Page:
I know we were frustrating. Switching back and forth between thick and thin strips of sliced tire creating an unclear pattern while keeping track of non-repetitive rainbow colors was a bit like Suduko, which has never been a strong point of mine. Rework would be required a number of times.

I understand there is a color version of the game. That may indeed be manageable for me. Shapes might work, too. I’ve never viewed the solution as the need to create a single sum on each line. Too busy trying to figure out what doesn’t go to seemingly no purpose. But a puzzle is just that – an exercise in solving a problem. We all solve problems on a daily basis. Some of them are monumental and some of them are minute. All can be resolved; review, reanalyze, rework.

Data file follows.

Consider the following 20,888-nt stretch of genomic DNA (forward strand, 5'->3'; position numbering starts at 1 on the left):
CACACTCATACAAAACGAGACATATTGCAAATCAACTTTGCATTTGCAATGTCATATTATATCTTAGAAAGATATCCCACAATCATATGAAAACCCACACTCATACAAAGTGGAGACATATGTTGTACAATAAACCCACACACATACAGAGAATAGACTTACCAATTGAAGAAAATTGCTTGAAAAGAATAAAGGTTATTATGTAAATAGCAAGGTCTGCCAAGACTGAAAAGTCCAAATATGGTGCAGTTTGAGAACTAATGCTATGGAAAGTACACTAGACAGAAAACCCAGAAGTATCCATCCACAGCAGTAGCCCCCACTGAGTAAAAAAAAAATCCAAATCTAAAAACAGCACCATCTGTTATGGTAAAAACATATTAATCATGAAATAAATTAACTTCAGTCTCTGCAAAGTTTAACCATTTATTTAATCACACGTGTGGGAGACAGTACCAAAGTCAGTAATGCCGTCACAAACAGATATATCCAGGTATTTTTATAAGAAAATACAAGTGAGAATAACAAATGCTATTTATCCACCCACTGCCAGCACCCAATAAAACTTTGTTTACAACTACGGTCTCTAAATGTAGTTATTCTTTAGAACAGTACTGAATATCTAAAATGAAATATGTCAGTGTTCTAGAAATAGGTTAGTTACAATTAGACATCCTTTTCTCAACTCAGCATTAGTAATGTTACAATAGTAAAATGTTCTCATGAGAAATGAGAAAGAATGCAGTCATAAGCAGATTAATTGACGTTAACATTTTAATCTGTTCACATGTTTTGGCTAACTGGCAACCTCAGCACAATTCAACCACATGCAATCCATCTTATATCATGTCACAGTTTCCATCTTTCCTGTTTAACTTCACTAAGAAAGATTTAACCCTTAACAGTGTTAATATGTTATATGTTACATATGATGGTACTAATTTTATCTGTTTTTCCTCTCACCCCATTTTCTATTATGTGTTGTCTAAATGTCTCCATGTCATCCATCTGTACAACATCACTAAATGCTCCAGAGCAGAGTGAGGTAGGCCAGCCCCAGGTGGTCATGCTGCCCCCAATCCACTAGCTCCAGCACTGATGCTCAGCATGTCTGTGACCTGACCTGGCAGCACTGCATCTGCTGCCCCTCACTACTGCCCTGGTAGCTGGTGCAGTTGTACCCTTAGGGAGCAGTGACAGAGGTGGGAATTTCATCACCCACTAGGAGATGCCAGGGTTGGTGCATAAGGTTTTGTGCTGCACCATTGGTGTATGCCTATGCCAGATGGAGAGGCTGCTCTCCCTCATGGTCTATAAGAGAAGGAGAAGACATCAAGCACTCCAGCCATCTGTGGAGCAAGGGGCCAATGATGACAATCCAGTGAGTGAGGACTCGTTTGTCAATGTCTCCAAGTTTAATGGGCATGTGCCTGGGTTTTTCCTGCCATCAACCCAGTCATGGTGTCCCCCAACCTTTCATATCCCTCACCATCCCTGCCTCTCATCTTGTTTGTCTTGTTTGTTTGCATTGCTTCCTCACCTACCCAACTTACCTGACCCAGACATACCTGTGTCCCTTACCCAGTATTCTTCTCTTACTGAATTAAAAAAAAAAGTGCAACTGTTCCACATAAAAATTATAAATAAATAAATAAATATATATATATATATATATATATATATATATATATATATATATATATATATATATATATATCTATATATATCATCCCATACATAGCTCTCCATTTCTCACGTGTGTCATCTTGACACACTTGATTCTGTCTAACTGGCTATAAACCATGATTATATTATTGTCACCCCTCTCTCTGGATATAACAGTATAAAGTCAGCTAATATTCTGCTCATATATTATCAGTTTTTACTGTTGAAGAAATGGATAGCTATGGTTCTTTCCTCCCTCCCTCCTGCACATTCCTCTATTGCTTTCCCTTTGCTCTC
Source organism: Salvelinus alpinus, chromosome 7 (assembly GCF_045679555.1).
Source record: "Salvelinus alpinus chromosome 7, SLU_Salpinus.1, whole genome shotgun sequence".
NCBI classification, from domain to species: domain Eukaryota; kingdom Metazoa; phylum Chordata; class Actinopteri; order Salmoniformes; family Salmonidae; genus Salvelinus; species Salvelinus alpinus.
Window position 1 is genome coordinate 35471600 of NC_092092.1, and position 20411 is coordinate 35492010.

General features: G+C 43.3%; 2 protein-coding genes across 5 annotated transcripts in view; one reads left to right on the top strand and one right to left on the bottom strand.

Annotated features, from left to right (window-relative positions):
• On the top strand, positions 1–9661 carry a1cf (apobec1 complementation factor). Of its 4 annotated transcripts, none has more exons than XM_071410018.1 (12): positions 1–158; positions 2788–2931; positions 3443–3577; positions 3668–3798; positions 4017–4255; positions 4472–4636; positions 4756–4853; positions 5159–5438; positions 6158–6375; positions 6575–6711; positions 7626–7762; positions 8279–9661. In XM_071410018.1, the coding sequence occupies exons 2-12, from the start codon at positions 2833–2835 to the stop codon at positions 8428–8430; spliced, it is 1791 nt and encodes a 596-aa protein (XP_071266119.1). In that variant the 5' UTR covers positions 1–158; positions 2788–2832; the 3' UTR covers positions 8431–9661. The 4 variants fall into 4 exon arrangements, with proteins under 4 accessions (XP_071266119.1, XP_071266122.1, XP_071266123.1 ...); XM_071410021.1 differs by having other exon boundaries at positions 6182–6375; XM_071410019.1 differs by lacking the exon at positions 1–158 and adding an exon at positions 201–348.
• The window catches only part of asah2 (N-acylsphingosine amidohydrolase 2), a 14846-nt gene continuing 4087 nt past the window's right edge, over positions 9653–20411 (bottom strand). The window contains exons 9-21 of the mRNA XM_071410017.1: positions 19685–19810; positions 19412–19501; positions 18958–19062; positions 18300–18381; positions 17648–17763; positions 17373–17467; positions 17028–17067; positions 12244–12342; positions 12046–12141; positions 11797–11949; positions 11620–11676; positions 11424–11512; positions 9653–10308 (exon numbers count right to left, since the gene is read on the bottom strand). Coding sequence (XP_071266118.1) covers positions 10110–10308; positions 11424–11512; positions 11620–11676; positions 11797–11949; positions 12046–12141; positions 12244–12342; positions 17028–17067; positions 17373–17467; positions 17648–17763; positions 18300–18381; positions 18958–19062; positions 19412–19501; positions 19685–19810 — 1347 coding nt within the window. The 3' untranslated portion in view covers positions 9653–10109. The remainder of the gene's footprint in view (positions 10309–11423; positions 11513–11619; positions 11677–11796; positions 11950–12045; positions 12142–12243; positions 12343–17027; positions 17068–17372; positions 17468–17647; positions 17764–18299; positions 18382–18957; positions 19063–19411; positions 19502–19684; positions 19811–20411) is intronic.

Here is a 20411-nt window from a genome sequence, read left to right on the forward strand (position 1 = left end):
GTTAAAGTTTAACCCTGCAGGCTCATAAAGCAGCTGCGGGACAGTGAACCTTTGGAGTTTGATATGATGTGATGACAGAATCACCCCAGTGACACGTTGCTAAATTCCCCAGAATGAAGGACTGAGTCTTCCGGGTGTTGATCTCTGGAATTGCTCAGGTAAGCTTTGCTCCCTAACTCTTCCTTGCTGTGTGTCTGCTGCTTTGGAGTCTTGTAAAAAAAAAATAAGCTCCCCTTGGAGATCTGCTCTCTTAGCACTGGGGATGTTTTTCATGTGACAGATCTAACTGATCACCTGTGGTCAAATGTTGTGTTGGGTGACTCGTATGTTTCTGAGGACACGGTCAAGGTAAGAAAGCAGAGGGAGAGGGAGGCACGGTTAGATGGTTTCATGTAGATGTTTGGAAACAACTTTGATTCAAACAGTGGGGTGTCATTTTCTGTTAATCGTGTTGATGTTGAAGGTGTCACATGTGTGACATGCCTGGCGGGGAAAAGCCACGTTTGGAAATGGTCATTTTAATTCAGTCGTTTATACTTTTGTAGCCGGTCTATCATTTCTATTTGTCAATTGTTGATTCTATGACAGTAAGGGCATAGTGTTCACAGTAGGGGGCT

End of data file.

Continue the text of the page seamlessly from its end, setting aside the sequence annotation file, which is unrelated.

I know we eventually made him a little more comfortable. I know we made him shake his head in bemusement, and later amusement. I know he didn’t understand how we could not understand. Perhaps too bold, I want to believe our failure, could have proved positive self-worth. He was the teacher, doing something we could not. We left him with a smile, and to my great happiness, he smiled back.

Quote for the Week:

ALL can be resolved Sep 16 2014

Enjoy this Week’s Discovery Links:

Flip-Flops: http://en.wikipedia.org/wiki/Flip-flops

Flip-Flops, Mud Mats, Coasters: http://cass-community-store.myshopify.com/

Flip-Flop: sound, reversal, circuit, sandal: http://www.merriam-webster.com/dictionary/flip-flop

 

 

Evolution, Part 2: Work + Welcome

Maybe angry isn’t exact; anger is a flash. This was more of a deep resentful annoyance over unaccountability and team members who chose not to participate. Had I been in charge, I would have required everyone contribute to the outcome. Admittedly, this stands as solid evidence as to why I shouldn’t ever be in charge.